Sharks, coral reefs, glaciers, stars----if it exists in nature or space, Seymour Simon has probably written a book about it. Great science information with spectacular pictures----he is the gold standard for children's science writing. Check out some of these books and see his website for more info: http://www.seymoursimon.com
Today the name Seymour Simon is synonymous with science writing for children. This association has been a long time in the making—through three decades of scientific discovery, Simon has penned more than two hundred children’s books, and he shows no signs of slowing down.
Simon lives on Long Island, not far from his childhood home in the Bronx. He traces his early interest in the natural world to his old neighborhood’s abundance of vacant lots, which later served as the basis for his book Science in a Vacant Lot. As a teenager he was elected president of New York’s Junior Astronomy Club and went on to earn a degree in animal behavior.
Before Simon started writing for children, he taught them, primarily about the earth sciences. His first writing assignment came in 1963 for Scholastic magazines, on the eve of humankind’s first landing on the moon. Simon’s predictions about what we might find up there led to dozens more articles and eventually to his first book: Animals in Field and Laboratory: Science Projects in Animal Behavior. Early on his work was illustrated with pencil drawings, but today many of them are accompanied by full-color photographs—some taken by the Hubble Space Telescope, nature photographers, or Simon himself. His books are enormously well received thanks to his dexterous craft, his penchant for the extraordinary, and his continued connection to kids (he credits his grandchildren as sounding boards as well as sources for new material).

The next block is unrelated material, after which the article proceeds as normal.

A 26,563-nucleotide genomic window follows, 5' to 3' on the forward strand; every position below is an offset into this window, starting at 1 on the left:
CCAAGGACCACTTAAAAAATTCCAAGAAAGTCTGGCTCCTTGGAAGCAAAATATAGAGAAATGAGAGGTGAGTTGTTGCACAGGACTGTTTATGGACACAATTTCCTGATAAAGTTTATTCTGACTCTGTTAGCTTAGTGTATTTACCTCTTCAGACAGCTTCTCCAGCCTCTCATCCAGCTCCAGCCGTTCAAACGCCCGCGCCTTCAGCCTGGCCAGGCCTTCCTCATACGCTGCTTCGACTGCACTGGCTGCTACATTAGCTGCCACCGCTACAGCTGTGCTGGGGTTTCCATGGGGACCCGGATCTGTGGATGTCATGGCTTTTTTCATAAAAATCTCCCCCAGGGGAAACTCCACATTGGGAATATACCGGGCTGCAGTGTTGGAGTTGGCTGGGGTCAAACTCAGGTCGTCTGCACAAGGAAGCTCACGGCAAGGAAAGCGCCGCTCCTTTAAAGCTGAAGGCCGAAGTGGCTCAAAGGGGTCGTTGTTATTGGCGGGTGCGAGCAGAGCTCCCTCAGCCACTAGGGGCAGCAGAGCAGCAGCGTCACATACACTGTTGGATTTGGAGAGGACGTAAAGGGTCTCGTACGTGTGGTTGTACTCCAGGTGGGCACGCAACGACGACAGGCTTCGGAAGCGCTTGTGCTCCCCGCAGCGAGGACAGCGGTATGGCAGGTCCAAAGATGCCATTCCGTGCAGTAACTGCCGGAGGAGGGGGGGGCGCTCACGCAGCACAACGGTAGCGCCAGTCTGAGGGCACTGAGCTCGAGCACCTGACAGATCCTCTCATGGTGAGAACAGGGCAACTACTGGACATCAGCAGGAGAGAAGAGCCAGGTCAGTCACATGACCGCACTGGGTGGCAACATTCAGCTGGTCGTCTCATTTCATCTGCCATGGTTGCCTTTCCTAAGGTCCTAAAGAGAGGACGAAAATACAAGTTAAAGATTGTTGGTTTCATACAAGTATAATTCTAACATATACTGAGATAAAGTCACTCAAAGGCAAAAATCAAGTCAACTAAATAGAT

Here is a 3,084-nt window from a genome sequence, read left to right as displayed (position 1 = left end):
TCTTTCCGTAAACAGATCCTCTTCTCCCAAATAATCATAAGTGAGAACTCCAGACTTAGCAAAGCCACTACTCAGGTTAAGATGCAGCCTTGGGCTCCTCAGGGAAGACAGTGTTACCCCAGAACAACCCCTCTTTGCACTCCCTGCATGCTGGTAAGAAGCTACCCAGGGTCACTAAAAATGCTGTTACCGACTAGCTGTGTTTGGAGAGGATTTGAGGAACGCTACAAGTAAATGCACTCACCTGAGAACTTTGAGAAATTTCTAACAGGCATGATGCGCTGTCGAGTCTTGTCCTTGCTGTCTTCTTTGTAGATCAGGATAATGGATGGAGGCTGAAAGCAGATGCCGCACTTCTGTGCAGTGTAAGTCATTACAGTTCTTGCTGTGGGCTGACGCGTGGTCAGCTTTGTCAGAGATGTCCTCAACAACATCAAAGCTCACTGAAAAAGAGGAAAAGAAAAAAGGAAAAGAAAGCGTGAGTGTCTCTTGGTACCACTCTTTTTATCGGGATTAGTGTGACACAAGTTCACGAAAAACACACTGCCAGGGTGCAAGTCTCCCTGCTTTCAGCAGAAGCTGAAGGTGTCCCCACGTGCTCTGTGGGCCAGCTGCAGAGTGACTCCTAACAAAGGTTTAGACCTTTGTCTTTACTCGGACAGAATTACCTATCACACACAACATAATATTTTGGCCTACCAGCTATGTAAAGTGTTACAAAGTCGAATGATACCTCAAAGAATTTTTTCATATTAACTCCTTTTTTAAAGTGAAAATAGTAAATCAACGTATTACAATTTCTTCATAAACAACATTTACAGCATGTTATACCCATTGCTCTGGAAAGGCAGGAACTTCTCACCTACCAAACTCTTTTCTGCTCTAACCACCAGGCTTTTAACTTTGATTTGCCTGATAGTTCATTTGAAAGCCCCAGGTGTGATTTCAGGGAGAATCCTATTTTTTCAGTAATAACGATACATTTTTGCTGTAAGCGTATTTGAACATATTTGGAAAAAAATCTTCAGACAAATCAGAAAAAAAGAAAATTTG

Indeed, we can travel the universe by way of Simon’s canon. His books take us into vast outer space to tour the planets, then soar through the atmosphere, along the tips of icebergs, and into the mouths of volcanoes. They observe the habits of gorillas and the intricate workings of the human heart and brain; they discover the internal clocks of chrysanthemums and farm dogs; and they even squeeze into the living spaces of microscopic insects and viruses. There is no place on, in, or around the earth that Seymour Simon is afraid to explore.
By Eleise Jones © 2005 Ruminator Review